Social associations in lactating dairy cows housed in a robotic milking system

Joyce Ledile Marumo, David Newton Fisher, David Lusseau, Maitland Mackie, John Roger Speakman, Catherine Hambly*

*Corresponding author for this work

Research output: Contribution to journalArticlepeer-review

Abstract

Dairy cows are gregarious animals that are able to thrive in a stable social group and form long-lasting dyadic relationships. However, in the modern UK commercial dairy industry, cows are commonly regrouped/relocated as part of the management plan, forcing the cows to change social partners regularly. Social bonding in group-housed adult dairy cows and calves have been shown to be associated with spatial-proximity of conspecifics within the pen, with closer individuals establishing stronger relationships, but little is known about the influence of consistent social associations at the AMS on milk production in dairy cattle in a robotic milking system under commercial conditions. This study determined if there were consistent social associations during milking at AMS between cows in a free traffic system using the time between milking events (i.e. time between the next cow arriving and the preceding cow leaving) in the same pen on the same day retrieved from the AMS and whether these associations influence milk yield, fat and protein content. The relative association strengths, accounting for opportunity to associate, were calculated (i.e., the observed number of associations between pairs was divided by the number of days cows shared the same pen together) and used as the measure of social association between the cows. Multiple linear regression models in R were used to assess whether relative mean and maximum association strength scores (mean-centred) influenced average daily milk yield and for each composition trait depending on the parity. Associations among cows at the AMS were much more variable in strength than expected by chance, indicating the presence of consistent associations that might represent social preferences. Multiparous cows had stronger mean social association strength compared to the primiparous cows. Both mean and maximum association strengths were not related to average milk yield but were related to milk fat and protein percentages depending on the parity group. On average, multiparous cows had greater average daily milk yield compared to primiparous cows, however, a significant decrease in milk fat and protein percentage was found in multiparous (older) cows with increased mean association strength which did not occur in the primiparous (younger) cows. In conclusion, while consistent social associations at the AMS may bring benefits for younger cows, older cows may adjust their daily activity budgets to establish these associations, with consequences for their milk composition.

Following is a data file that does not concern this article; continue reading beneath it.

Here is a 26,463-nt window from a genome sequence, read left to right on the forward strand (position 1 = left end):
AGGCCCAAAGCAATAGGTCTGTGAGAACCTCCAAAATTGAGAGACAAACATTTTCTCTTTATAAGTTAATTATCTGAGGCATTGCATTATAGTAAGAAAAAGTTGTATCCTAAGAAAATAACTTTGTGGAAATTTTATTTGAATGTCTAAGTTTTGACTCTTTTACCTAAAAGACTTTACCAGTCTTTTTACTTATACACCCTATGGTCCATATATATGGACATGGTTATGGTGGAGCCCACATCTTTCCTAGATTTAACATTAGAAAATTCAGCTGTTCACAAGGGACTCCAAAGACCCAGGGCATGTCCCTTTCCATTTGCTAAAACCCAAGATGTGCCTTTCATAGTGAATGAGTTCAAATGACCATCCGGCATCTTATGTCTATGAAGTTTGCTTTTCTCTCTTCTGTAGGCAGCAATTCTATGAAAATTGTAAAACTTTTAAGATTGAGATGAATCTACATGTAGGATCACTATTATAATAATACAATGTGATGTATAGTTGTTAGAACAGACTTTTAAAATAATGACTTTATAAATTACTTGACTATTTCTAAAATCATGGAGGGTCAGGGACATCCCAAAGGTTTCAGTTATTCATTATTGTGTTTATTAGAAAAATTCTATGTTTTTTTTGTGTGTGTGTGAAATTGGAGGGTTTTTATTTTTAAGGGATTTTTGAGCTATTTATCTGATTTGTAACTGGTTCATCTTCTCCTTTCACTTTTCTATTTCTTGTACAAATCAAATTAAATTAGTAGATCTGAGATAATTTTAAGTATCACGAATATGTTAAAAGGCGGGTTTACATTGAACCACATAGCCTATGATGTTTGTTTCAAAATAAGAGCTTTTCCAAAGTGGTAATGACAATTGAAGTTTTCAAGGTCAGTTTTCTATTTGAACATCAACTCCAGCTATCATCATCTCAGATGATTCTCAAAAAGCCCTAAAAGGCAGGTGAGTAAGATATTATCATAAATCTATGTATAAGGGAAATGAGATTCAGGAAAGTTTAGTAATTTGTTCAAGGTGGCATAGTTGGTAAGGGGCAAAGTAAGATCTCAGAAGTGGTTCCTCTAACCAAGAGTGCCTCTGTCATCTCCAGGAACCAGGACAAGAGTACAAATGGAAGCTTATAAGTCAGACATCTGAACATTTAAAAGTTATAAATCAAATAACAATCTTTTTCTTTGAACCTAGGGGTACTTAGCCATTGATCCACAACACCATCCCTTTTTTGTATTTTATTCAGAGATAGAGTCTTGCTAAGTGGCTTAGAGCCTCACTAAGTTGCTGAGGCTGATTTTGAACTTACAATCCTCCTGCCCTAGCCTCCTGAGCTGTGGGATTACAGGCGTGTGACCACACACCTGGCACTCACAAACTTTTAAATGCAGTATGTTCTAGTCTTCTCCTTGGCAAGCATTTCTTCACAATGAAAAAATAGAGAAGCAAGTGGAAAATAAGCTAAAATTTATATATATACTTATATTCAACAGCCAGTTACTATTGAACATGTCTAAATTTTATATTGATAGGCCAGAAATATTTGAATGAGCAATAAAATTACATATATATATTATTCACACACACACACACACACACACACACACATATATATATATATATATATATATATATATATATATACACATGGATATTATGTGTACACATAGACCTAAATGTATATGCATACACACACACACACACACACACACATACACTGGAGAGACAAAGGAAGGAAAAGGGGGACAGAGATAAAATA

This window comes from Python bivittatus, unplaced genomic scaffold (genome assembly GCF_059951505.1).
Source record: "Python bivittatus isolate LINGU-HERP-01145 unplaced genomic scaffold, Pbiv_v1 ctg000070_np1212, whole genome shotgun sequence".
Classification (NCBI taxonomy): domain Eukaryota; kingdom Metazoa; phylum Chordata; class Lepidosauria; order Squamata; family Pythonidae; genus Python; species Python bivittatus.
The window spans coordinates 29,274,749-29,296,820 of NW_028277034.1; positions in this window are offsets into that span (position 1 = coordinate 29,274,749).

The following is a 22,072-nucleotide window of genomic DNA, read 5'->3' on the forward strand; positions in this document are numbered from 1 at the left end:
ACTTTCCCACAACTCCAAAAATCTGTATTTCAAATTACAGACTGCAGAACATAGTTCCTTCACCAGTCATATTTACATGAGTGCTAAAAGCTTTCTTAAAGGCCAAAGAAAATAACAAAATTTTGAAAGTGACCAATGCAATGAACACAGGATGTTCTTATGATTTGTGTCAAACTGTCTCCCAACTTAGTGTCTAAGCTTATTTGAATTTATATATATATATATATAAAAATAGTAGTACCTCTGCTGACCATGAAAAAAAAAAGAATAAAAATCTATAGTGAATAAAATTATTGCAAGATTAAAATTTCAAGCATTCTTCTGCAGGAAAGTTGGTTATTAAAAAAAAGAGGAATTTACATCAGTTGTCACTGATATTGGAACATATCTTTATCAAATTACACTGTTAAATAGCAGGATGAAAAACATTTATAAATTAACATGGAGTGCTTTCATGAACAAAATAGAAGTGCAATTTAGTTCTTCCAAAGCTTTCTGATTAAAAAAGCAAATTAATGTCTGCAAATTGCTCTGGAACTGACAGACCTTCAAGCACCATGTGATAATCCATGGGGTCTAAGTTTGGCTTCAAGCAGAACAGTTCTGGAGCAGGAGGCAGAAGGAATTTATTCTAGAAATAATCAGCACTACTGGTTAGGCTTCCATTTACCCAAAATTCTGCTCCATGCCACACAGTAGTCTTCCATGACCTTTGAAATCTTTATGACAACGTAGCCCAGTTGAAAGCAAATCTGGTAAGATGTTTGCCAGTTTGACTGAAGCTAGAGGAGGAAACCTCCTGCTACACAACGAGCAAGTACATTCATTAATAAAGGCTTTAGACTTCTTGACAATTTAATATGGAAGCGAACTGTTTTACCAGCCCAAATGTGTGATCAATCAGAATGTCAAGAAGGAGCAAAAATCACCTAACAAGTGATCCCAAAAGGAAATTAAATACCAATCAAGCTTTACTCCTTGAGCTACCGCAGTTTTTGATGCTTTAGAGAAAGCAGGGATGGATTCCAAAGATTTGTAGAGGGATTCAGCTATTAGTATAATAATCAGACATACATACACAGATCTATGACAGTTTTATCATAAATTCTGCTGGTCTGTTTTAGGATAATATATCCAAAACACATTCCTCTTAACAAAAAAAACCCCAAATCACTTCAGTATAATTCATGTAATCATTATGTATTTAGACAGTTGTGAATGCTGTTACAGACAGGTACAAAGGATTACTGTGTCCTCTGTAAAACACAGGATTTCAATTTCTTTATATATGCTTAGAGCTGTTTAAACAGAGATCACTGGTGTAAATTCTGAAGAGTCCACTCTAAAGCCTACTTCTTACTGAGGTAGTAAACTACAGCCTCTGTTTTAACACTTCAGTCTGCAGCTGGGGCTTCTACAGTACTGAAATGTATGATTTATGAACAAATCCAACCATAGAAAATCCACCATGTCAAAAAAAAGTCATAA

Original languageEnglish
Article number105589
Number of pages8
JournalApplied Animal Behaviour Science
Volume249
Early online date4 Mar 2022
DOIs
Publication statusPublished - 1 Apr 2022

Keywords

  • Association index
  • Automatic milking system
  • Milk composition
  • Milk yield

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